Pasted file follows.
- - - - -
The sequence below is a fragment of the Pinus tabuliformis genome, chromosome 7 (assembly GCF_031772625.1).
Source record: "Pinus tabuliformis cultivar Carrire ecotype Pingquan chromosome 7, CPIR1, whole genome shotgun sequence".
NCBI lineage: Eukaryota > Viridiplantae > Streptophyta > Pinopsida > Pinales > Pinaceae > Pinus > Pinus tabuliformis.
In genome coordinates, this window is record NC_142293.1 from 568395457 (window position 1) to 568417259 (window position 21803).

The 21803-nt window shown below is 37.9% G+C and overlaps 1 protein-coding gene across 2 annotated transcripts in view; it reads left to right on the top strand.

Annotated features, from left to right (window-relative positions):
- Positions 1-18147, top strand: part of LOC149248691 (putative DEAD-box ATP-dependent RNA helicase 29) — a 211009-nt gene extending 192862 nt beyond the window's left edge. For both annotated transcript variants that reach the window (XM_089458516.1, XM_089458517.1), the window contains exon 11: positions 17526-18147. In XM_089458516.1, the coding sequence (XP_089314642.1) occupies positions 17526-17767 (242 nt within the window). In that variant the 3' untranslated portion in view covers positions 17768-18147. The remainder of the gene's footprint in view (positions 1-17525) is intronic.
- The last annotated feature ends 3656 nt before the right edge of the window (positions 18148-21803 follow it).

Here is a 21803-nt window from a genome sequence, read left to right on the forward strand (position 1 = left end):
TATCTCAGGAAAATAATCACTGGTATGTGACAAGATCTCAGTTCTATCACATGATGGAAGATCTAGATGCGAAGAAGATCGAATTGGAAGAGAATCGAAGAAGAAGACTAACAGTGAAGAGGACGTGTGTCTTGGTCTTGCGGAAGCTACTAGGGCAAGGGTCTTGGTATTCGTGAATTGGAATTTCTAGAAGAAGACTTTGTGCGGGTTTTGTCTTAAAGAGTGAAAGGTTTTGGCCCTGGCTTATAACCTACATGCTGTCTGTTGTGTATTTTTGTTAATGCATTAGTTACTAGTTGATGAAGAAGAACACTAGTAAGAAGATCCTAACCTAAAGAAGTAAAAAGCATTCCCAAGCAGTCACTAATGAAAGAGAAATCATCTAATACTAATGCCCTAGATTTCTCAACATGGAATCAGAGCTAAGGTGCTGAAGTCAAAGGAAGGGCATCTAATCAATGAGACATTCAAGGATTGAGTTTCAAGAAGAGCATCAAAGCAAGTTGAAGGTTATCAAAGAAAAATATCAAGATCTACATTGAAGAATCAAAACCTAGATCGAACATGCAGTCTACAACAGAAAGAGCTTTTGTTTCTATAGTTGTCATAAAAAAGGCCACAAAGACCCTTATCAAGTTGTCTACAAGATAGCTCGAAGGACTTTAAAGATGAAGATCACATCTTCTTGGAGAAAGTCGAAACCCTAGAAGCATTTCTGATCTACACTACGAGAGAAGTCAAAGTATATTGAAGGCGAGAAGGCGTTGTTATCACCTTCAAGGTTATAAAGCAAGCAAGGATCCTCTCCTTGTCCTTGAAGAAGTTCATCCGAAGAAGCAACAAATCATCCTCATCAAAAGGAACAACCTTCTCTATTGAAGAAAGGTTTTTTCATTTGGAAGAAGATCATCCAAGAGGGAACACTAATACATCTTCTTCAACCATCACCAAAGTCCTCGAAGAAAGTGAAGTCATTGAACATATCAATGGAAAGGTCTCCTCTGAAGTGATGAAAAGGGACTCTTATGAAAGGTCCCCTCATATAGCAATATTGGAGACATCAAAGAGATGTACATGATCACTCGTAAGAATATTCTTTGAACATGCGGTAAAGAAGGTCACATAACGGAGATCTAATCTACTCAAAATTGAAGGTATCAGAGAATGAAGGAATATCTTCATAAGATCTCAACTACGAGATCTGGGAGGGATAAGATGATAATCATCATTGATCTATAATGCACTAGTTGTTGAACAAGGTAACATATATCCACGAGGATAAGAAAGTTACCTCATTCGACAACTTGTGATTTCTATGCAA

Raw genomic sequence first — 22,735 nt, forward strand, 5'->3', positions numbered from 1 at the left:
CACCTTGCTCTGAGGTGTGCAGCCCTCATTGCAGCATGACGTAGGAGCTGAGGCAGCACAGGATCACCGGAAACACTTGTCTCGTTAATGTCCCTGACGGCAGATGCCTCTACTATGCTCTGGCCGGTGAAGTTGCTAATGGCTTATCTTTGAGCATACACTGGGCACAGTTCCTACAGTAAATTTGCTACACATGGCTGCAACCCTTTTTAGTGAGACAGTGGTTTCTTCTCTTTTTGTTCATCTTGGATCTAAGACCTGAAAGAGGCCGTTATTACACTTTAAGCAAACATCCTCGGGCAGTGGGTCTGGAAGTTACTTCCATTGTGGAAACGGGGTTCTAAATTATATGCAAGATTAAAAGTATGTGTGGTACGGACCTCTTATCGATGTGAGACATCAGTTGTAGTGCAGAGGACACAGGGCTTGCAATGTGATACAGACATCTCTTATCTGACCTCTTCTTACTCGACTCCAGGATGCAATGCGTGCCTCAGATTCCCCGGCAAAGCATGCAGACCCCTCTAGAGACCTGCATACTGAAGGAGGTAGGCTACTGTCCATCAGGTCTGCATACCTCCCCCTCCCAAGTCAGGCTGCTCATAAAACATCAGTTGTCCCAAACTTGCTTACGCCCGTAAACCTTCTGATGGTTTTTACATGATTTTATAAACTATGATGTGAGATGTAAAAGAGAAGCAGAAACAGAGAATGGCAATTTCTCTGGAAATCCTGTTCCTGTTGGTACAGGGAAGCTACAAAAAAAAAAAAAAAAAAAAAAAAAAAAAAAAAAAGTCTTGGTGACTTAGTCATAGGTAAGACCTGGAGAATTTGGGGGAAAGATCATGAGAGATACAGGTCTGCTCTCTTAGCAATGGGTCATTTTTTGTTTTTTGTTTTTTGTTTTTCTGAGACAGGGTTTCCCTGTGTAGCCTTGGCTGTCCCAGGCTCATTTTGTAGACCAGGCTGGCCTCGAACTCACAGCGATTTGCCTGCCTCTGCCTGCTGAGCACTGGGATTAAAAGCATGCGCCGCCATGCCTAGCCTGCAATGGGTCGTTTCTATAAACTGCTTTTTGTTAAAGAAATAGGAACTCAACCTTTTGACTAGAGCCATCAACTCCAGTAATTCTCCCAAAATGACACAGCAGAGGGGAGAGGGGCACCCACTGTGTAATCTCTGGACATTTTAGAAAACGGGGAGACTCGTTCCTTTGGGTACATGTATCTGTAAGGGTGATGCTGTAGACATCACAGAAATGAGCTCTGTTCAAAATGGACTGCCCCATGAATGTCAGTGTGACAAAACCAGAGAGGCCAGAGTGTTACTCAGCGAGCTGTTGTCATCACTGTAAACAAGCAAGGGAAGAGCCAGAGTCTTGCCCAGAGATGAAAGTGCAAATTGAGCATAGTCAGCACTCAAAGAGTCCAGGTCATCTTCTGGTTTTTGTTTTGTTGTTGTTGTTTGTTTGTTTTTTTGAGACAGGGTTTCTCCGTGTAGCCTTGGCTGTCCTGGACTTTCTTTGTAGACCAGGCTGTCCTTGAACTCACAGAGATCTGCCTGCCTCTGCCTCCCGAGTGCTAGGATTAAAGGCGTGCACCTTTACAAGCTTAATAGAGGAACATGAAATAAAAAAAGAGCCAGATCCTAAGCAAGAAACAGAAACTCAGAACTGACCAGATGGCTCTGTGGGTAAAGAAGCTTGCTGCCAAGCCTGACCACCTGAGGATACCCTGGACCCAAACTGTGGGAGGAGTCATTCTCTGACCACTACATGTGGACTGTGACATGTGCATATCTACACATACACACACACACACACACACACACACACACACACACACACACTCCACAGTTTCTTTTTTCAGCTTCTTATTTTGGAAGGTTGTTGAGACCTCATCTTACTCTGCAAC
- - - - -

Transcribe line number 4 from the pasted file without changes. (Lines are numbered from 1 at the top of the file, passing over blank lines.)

In genome coordinates, this window is record NC_142293.1 from 568395457 (window position 1) to 568417259 (window position 21803).